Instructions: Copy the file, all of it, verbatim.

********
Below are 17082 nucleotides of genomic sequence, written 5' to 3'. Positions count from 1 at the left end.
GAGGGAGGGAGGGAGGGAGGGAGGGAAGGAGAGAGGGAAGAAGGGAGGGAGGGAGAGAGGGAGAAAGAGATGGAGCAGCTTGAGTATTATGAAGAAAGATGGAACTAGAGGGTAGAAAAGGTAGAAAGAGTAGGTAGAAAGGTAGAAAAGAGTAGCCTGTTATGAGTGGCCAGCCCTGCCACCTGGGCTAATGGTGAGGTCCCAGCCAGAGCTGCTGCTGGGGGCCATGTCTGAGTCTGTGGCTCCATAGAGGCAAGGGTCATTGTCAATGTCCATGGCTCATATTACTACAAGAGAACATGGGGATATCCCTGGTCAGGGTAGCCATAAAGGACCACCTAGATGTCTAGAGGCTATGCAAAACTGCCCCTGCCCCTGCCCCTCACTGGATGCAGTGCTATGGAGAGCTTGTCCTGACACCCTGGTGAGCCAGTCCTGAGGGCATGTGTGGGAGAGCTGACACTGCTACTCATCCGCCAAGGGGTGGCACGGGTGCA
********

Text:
Below are 17082 nucleotides of genomic sequence, written 5' to 3'. Positions count from 1 at the left end.
GAGGGAGGGAGGGAGGGAGGGAGGGAAGGAGAGAGGGAAGAAGGGAGGGAGGGAGAGAGGGAGAAAGAGATGGAGCAGCTTGAGTATTATGAAGAAAGATGGAACTAGAGGGTAGAAAAGGTAGAAAGAGTAGGTAGAAAGGTAGAAAAGAGTAGCCTGTTATGAGTGGCCAGCCCTGCCACCTGGGCTAATGGTGAGGTCCCAGCCAGAGCTGCTGCTGGGGGCCATGTCTGAGTCTGTGGCTCCATAGAGGCAAGGGTCATTGTCAATGTCCATGGCTCATATTACTACAAGAGAACATGGGGATATCCCTGGTCAGGGTAGCCATAAAGGACCACCTAGATGTCTAGAGGCTATGCAAAACTGCCCCTGCCCCTGCCCCTCACTGGATGCAGTGCTATGGAGAGCTTGTCCTGACACCCTGGTGAGCCAGTCCTGAGGGCATGTGTGGGAGAGCTGACACTGCTACTCATCCGCCAAGGGGTGGCACGGGTGCA